What Happens At A Contested Convention? A Whole Lot Of Chaos, That's What

The prospect of a contested convention has cast a shadow over the Republican primary for months now. The heavily fractured GOP field has split the vote in almost every contest, making it a very real possibility that no one candidate will win the 1,237 delegates required to win the nomination outright. If nobody hits that magic number, it's contested convention time. But exactly what happens at a contested convention, and how does it play out?

Before we tackle that question, let's first look at what happens when there isn't a contested convention. In most primaries, one candidate or another wins the majority of delegates in the caucuses and primaries. At the convention, the total pool of delegates meets on the floor and votes on who the party should nominate for president. But the outcome of this vote is really a foregone conclusion — whichever candidate won the majority of delegates through the primary and caucus process will win the vote and become the nominee.

That's what it looks like in normal election cycles. But of course, this election cycle is not the slightest bit normal.

At a contested convention, all of the delegates meet on the floor to vote on a nominee, but because nobody won a majority of the delegates, the vote won't produce a winner. One candidate will win a plurality of the votes, but that's not enough to get the nomination under GOP party rules (or Democratic rules, for that matter), and so the result will be inconclusive.

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And this is where things get interesting. After the first round of voting (also called the first ballot) fails, a whole bunch of delegates will become unbound, meaning they can vote for whoever they want. If and when a specific delegate becomes unbound varies from state to state; most will be freed up after the first round of voting, and about 75 percent of all delegates will become unbound if subsequent votes don't produce a nominee.

But we're getting ahead of ourselves. If the first ballot fails and a bunch of delegates become unbound, the candidates and their campaigns will frantically try to convince those delegates to side with them. This "convincing" can look an awful lot like bribery, because as Sasha Issenberg points out for Bloomberg, there's nothing in RNC rules that prohibits candidates from explicitly cutting deals with delegates in exchange for their votes.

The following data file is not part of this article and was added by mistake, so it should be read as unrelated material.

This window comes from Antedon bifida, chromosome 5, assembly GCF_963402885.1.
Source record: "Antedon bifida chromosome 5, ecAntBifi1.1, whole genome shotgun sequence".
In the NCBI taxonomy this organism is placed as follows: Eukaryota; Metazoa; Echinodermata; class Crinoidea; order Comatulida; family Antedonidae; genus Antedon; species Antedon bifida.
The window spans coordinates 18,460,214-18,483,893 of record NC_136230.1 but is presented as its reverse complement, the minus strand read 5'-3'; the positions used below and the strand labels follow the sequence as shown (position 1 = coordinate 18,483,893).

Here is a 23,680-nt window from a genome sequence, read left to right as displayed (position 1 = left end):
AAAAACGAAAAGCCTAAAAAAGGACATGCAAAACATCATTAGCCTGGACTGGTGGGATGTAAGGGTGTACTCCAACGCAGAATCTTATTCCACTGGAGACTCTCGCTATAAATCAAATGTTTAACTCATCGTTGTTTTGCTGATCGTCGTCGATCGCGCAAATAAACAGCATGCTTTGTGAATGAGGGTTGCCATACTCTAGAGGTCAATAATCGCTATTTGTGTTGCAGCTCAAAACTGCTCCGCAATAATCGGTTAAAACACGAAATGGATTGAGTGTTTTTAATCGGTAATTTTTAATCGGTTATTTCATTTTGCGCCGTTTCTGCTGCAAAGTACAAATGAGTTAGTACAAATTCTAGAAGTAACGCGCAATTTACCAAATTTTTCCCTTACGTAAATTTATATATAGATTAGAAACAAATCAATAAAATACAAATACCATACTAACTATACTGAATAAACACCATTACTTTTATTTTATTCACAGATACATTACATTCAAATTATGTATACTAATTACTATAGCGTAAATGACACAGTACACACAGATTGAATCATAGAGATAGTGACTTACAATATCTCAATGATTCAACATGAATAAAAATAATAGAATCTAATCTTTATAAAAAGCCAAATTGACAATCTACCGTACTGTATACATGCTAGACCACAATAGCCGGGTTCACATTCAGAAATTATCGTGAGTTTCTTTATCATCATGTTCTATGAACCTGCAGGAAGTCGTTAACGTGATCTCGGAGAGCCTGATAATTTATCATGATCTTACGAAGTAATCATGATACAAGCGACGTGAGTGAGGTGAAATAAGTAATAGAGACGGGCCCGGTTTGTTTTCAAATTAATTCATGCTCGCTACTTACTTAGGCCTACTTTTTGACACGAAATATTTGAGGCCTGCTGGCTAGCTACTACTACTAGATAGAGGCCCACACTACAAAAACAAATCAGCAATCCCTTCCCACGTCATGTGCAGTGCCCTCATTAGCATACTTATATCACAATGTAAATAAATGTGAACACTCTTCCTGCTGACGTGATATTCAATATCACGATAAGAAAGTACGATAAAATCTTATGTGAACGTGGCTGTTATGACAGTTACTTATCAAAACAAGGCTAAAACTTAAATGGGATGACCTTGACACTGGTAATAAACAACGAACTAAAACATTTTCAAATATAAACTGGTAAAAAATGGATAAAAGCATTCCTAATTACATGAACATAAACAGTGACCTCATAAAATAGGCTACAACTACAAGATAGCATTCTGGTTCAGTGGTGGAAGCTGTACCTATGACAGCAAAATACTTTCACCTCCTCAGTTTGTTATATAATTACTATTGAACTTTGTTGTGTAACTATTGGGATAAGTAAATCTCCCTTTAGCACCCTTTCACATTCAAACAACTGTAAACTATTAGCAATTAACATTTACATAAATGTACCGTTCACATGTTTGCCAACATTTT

The nature of these possible deals will differ from delegate to delegate. For example, if a delegate is a sitting member of Congress, Ted Cruz could offer them an appointment at a state agency if they switch their vote to Cruz. To lure a delegate who's also a governor, Donald Trump could offer them a cabinet appointment. Issenberg claims that this is all technically legal. Of course, these offers will only come to fruition if the candidate in question both wins the nomination and wins the presidency. Meanwhile, delegates who aren't elected officials may simply be offered compensation for their airfare and hotel bills, which they normally pay for themselves, according to Bloomberg.

In any event, after the wheeling and dealing, a second round of voting will be held. If a candidate ends up winning a majority of delegates this time around, they're the nominee. If they don't, it's back to the dealmaking. Lather, rinse, repeat, until one candidate finally wins a majority and becomes the nominee. There's no limit to how many rounds of voting can be held — the 1924 Democratic convention was contested, and it took 102 ballots before a nominee was selected.

It’s far too soon to say who will triumph if the 2016 Republican convention is contested, but one thing is fairly certain: It’ll be a blast to watch.